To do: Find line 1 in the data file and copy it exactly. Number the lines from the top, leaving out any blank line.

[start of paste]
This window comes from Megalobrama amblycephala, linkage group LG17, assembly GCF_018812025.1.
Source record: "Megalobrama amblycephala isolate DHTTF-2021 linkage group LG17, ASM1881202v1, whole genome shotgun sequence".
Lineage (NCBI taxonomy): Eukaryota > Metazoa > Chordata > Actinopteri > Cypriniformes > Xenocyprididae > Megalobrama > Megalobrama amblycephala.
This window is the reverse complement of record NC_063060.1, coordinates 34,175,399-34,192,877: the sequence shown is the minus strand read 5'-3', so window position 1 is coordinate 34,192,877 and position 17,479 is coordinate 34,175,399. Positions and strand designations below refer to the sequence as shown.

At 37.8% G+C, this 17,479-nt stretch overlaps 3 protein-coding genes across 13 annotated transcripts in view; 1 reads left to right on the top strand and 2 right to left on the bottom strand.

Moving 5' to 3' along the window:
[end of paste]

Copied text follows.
This window comes from Megalobrama amblycephala, linkage group LG17, assembly GCF_018812025.1.